Our Thoughts, for Now...

This preview of Battlefield Hardline's performance offers an insight on what to expect from the final release, though things could change before the middle of next month. With that in mind, our comments obviously only apply to the beta and might not reflect what we see in the retail version, which we also plan to test (and more thoroughly so).

Battlefield Hardline has superb graphics and seems to play smoothly, but the beta version doesn't quite have Battlefield 4's wow-factor. For instance, when I enter a city center in BF4 I want to look around and take it all in. I didn't find that as much with Hardline. Its textures, lighting and overall detail aren't as nice looking.

Of course, it is quite likely that the developer will add high-resolutions textures once the game is optimized and released, though we don't know that for certain.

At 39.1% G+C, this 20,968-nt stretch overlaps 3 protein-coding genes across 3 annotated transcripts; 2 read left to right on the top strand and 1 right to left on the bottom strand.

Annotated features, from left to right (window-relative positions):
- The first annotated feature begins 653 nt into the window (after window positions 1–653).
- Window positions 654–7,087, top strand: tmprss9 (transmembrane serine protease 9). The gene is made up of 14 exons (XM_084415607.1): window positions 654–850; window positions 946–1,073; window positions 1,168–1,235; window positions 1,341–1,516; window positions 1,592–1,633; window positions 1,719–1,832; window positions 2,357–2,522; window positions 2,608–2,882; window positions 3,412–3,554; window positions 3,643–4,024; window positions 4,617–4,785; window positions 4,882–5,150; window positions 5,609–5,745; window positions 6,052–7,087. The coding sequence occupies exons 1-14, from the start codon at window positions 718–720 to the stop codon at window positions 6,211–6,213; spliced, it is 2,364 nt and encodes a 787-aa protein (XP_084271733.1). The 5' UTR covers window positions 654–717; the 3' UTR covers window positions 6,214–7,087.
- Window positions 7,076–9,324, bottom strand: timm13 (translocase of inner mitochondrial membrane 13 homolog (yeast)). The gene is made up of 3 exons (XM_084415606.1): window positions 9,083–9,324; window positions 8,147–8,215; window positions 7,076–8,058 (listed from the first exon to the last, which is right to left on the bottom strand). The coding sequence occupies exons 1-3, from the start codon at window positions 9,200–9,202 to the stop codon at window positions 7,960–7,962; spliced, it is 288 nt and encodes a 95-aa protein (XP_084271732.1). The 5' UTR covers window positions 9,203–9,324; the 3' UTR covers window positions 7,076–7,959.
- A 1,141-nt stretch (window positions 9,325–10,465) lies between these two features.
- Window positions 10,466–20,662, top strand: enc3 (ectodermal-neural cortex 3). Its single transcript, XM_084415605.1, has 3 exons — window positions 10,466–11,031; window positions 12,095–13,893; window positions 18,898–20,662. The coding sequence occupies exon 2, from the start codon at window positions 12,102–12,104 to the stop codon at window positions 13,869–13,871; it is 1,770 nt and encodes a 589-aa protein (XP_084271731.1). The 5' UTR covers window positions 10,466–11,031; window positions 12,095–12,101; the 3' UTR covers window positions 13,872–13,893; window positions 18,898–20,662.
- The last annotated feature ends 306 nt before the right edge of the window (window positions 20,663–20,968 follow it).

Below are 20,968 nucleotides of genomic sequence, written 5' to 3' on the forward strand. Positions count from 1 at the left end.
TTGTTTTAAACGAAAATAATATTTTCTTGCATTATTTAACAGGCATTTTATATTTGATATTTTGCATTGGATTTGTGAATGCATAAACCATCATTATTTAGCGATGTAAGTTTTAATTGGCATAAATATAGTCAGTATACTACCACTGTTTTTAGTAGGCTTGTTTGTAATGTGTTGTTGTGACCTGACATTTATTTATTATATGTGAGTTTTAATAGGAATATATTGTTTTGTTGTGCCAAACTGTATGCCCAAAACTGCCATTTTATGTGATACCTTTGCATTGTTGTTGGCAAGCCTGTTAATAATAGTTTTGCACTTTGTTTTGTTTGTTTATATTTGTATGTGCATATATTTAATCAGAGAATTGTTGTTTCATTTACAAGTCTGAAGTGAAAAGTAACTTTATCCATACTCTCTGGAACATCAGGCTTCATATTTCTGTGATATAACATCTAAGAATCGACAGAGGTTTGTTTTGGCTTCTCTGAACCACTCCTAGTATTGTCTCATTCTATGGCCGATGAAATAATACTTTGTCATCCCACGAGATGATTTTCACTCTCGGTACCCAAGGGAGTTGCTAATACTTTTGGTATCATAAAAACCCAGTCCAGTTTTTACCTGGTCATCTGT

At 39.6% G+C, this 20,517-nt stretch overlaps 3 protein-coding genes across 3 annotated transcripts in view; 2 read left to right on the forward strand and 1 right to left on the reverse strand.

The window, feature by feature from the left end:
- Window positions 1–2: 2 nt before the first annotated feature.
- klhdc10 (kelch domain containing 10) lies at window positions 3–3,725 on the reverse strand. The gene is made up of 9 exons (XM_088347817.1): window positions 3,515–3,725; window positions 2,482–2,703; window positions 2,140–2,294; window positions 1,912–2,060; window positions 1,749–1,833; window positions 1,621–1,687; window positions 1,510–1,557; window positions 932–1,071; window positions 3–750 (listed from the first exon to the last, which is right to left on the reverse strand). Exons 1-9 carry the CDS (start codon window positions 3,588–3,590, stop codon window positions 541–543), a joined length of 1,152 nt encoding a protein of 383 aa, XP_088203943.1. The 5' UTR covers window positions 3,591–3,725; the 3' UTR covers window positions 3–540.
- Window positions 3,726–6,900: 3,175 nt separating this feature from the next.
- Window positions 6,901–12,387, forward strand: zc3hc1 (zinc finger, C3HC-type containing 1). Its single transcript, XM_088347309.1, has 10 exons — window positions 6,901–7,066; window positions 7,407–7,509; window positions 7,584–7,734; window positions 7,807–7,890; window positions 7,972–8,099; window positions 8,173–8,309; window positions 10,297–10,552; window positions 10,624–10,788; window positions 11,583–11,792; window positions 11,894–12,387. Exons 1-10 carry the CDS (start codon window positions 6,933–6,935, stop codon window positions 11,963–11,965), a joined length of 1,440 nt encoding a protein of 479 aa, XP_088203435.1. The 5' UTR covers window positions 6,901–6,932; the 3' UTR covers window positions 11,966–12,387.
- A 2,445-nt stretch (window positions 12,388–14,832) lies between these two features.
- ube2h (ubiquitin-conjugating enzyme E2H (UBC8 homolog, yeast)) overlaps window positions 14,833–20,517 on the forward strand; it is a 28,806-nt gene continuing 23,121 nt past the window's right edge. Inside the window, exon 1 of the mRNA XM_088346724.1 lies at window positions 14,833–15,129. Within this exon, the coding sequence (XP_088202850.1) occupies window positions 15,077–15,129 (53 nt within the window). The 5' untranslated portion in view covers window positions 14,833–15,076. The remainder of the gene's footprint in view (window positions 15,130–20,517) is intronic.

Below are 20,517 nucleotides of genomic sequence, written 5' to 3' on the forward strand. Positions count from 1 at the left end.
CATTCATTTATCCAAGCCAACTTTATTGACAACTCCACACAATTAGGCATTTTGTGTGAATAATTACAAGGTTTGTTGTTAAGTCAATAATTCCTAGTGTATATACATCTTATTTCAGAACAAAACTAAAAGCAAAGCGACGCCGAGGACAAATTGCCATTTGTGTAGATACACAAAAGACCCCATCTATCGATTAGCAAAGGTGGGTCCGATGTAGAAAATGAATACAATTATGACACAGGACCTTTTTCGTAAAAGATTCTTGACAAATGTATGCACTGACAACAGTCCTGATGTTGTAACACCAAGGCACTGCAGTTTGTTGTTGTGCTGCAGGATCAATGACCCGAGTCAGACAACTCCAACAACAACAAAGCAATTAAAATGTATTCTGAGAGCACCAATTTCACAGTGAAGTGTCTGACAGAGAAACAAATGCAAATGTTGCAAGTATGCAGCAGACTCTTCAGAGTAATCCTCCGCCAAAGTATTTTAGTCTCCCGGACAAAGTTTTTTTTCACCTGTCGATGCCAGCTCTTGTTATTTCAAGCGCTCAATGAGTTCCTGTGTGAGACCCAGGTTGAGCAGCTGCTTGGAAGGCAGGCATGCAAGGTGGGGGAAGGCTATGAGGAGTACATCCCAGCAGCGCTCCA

Performance-wise, we can't really compare the two as we haven't bechmarked BF4's multiplayer. For whatever it's worth, our single player BF4 benchmark pushes frame rates considerably lower than what we saw in Hardline.

As it stands, those hoping to play at 1080p will get away with either the GeForce GTX 770 or Radeon R9 280X as both averaged over 60fps.

Speaking of which, we find it odd that the 'recommended' system specs call for an R9 290 or GTX 760. The specs also say you'll want at least 3GB of VRAM yet the GTX 760 is a 2GB card (there are one or two 4GB versions around but they are outrageously overpriced). Furthermore, we found that the Hardline beta used less than 2GB of VRAM at 1080p with the ultra-quality settings.

Our biggest issue with the recommended system specs is how they claim those gaming with AMD hardware will require the R9 290 but Nvidia users can get away with a GTX 760. These two GPUs don't play on the same field or even in the same league for that matter. This was shown by the fact that the R9 290 was 54% faster than the GTX 760 at 1080p. The GTX 780 is a far more sensible match for the R9 290 at just 7% slower.

For now, Hardline doesn't seem any more demanding than 2013's Battlefield 4, so most fans won't have a reason to upgrade. Again, all this could change at launch if graphics can be pushed further, so watch for our full performance review when the time comes next month.